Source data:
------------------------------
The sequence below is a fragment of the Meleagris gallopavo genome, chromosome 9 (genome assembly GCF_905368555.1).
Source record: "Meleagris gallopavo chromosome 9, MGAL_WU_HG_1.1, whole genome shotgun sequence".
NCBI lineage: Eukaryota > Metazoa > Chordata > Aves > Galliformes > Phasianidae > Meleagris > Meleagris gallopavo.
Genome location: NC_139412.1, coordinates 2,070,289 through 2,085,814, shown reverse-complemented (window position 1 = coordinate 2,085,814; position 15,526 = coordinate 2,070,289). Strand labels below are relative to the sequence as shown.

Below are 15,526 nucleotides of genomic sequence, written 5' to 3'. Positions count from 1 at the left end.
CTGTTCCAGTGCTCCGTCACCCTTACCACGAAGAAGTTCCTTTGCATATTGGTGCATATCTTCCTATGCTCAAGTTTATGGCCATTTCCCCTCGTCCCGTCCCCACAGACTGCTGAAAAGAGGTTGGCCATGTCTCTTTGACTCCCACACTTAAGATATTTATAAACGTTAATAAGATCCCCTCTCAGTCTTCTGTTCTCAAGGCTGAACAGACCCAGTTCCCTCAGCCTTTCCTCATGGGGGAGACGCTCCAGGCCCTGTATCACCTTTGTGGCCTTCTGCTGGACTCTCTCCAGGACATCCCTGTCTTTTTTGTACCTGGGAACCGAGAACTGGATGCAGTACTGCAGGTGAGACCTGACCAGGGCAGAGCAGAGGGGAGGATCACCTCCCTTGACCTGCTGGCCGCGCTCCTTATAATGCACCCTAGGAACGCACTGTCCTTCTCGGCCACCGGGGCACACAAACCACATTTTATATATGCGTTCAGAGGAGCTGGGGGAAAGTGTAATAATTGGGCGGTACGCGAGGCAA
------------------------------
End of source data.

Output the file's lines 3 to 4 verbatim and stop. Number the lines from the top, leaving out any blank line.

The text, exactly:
NCBI lineage: Eukaryota > Metazoa > Chordata > Aves > Galliformes > Phasianidae > Meleagris > Meleagris gallopavo.
Genome location: NC_139412.1, coordinates 2,070,289 through 2,085,814, shown reverse-complemented (window position 1 = coordinate 2,085,814; position 15,526 = coordinate 2,070,289). Strand labels below are relative to the sequence as shown.